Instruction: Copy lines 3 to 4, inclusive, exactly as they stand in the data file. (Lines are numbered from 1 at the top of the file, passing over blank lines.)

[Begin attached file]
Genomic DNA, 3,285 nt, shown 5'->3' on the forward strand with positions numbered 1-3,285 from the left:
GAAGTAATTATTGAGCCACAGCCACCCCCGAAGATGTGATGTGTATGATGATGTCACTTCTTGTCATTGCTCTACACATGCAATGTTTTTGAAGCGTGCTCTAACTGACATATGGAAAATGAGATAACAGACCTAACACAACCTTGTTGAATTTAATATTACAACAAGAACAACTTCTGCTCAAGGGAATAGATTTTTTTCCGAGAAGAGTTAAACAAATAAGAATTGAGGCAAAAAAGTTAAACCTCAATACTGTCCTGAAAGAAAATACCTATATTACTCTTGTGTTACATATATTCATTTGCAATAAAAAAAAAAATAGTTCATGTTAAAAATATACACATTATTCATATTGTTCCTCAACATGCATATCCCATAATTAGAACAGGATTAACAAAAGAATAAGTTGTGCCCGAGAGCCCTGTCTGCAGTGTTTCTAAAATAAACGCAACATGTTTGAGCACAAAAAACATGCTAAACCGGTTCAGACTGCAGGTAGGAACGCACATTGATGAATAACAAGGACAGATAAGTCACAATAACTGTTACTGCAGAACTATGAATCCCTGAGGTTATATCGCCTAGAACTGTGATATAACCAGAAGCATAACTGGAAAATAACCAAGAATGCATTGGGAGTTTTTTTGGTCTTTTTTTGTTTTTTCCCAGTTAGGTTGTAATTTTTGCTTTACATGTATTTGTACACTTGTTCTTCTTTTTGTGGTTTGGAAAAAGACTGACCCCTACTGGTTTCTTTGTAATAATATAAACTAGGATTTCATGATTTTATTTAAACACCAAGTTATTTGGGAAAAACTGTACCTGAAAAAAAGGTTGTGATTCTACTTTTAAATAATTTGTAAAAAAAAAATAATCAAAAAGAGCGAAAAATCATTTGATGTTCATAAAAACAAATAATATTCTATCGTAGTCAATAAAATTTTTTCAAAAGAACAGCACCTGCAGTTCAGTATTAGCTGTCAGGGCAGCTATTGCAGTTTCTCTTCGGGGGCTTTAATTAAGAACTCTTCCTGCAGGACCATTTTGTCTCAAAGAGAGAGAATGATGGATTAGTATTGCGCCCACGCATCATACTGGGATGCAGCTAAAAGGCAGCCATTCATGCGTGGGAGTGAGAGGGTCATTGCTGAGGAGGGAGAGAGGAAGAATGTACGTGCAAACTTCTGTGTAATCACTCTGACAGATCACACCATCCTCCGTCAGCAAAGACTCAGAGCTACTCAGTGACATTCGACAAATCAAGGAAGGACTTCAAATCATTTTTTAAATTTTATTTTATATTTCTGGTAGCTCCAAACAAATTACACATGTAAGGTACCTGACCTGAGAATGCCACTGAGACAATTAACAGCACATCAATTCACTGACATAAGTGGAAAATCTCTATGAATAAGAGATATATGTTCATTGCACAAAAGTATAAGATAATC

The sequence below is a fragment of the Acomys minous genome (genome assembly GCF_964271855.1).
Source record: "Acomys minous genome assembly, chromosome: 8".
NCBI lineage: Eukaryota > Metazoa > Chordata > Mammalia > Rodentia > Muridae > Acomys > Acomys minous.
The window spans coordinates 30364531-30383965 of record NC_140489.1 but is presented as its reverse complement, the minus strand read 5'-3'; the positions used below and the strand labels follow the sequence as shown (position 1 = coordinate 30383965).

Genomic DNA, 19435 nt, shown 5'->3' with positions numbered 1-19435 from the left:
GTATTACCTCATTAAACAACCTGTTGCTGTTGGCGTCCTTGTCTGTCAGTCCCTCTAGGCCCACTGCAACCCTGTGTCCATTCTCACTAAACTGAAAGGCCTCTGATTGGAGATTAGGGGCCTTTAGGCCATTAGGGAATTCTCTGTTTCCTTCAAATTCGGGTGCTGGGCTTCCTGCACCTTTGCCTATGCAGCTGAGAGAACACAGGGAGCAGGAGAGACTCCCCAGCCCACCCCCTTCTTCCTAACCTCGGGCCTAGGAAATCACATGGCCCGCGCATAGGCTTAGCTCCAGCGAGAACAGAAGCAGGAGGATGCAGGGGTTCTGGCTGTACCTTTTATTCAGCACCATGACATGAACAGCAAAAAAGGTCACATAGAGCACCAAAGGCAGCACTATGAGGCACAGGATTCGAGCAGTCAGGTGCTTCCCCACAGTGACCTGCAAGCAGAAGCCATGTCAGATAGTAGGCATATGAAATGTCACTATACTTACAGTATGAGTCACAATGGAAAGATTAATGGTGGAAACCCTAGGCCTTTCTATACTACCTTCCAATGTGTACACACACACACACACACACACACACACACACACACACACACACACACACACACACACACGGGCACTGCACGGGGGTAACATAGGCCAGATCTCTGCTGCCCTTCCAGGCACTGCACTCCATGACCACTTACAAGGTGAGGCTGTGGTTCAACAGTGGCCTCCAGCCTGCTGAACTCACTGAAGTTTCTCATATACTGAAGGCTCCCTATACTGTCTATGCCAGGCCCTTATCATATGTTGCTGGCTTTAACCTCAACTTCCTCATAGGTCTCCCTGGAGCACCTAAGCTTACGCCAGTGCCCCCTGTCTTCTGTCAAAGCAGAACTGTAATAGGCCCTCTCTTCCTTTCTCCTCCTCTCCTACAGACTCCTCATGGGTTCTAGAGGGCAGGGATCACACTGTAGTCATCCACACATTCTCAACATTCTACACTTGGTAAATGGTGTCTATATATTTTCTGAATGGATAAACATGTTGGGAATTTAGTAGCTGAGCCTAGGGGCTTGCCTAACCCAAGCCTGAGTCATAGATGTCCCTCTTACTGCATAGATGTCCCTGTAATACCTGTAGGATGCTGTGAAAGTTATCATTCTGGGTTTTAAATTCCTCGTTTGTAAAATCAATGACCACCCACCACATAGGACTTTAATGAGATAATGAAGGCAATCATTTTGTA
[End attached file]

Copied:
The sequence below is a fragment of the Acomys minous genome (genome assembly GCF_964271855.1).
Source record: "Acomys minous genome assembly, chromosome: 8".